Importance of Native Seeds in White-Winged Dove Diets Dominated by Agricultural Grains

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ABSTRACT Agricultural intensification is a key factor in the decline of many avian populations throughout the world, yet the exact mechanisms that contribute to these declines are relatively unresolved, especially for seed-eating species. We tested the hypothesis that forage quality, particularly protein content, limits productivity in birds consuming diets dominated by agricultural grains and lacking in native forages. We used white-winged doves (Zenaida asiatica) because columbids are highly granivorous and white-winged doves have declined in areas dominated by grain agriculture. We randomly assigned 52 pairs of captive doves to 1 of 2 treatments: we fed one treatment sorghum (Sorghum bicolor) and the second sorghum plus native seeds (croton [Croton sp.] and native sunflower [Helianthus sp.]). Birds with access to native seeds fledged 123% more young per pair, with young weighing 32% more at fledging than those fed only sorghum. Doves with access to native seeds selected a diet consisting of 43% sorghum, 32% croton, and 25% sunflower. We conclude that agricultural grains, which typically have high metabolizable energy and low to moderate protein concentrations, are not sufficient for normal productivity of white-winged doves. The lack of native forages with sufficient metabolizable energy and protein content may be a factor in the declining productivity of white-winged doves in the lower Rio Grande Valley of Texas, USA, as well as other species in regions dominated by agriculture.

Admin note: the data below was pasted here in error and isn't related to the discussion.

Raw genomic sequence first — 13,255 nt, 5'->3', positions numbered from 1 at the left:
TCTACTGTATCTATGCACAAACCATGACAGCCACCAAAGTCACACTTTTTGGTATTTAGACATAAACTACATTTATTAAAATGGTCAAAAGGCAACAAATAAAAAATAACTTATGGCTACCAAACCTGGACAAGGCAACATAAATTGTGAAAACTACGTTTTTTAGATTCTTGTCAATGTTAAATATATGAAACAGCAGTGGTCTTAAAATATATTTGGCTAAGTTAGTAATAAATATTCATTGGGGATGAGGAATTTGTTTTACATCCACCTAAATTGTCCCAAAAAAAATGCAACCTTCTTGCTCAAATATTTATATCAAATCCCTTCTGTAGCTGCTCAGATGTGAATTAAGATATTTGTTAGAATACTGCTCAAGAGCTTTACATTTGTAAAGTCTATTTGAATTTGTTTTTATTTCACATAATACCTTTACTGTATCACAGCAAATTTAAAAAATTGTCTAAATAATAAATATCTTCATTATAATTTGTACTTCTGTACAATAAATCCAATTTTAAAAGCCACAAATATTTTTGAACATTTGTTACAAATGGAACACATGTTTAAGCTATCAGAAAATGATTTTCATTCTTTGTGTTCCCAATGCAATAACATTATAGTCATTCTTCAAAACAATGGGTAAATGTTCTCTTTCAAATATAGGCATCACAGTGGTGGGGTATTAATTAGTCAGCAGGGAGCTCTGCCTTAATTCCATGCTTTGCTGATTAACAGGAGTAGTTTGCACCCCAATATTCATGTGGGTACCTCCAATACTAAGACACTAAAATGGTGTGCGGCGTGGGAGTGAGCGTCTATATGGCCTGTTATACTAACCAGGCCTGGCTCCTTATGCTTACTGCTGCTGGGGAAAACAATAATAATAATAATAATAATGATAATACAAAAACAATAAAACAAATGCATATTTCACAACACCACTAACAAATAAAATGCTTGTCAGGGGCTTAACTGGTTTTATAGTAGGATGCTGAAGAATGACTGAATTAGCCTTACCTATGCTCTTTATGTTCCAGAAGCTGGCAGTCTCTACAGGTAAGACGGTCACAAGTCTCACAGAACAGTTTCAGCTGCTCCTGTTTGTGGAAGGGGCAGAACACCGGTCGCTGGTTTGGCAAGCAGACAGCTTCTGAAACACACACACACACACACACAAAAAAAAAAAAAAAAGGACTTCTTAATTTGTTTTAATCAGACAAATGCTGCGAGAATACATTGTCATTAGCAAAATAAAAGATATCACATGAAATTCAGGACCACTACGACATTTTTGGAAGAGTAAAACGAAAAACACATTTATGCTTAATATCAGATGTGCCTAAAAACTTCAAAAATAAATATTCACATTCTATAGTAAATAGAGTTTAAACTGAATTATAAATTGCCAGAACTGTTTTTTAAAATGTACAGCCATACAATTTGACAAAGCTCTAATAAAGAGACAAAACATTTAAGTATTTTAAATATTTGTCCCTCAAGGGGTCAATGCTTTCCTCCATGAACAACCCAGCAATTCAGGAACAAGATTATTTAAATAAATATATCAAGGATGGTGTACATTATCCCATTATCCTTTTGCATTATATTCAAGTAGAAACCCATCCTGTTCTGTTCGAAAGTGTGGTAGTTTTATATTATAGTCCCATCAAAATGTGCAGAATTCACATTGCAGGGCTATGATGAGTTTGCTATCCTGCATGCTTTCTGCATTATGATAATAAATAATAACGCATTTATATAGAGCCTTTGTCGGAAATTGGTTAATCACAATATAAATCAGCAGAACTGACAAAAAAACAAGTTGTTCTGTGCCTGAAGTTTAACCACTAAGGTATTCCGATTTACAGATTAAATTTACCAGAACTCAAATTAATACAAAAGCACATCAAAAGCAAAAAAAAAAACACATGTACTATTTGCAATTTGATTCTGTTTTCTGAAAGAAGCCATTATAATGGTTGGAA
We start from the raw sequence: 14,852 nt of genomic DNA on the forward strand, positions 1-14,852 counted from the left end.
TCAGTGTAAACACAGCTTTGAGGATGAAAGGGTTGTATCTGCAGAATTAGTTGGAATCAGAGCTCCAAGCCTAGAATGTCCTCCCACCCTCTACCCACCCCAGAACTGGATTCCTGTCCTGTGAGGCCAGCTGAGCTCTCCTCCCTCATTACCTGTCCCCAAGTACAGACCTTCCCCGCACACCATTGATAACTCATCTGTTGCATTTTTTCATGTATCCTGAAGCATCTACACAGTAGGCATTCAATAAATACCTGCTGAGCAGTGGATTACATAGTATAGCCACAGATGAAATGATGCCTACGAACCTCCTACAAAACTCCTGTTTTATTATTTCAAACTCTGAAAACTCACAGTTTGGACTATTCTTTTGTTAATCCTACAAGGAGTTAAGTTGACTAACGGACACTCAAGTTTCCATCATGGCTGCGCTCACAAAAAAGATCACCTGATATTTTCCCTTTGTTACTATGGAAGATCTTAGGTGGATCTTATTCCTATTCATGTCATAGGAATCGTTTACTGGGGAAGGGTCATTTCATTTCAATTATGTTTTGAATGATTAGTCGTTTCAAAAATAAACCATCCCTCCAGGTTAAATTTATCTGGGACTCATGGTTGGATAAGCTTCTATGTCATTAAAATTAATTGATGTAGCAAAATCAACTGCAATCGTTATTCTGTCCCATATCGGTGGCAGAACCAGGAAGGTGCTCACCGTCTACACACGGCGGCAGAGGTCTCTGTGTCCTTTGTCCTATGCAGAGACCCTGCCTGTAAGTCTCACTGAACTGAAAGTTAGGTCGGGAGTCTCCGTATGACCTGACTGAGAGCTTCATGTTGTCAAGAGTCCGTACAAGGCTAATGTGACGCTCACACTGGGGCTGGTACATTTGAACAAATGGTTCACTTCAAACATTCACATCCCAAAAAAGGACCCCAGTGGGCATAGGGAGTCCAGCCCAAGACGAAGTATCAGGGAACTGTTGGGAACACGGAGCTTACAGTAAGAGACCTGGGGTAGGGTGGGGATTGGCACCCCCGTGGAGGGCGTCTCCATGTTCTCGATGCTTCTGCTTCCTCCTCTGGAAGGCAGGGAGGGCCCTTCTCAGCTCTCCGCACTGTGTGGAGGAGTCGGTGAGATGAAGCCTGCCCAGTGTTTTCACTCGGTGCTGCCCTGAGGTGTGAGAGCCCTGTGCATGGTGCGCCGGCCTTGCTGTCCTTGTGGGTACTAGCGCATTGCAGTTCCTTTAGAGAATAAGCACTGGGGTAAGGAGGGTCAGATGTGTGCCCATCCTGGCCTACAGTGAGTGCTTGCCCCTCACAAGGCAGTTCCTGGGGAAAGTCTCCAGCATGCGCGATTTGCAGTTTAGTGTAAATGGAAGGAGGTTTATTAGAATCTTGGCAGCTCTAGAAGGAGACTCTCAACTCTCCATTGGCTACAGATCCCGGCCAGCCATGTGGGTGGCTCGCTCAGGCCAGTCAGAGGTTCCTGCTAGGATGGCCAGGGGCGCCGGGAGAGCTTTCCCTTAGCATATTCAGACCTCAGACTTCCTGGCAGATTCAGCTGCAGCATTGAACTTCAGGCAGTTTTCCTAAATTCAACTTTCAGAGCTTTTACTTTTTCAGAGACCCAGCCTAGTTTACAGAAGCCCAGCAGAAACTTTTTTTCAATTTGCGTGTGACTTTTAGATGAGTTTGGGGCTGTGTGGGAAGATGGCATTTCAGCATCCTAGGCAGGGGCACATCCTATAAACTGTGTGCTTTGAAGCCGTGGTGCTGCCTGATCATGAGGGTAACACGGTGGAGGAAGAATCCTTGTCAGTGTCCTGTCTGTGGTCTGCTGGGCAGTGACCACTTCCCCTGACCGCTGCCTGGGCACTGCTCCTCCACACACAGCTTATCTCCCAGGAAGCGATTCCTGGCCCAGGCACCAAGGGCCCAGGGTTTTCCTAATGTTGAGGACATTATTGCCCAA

2008 The Wildlife Society

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Journal of Wildlife Management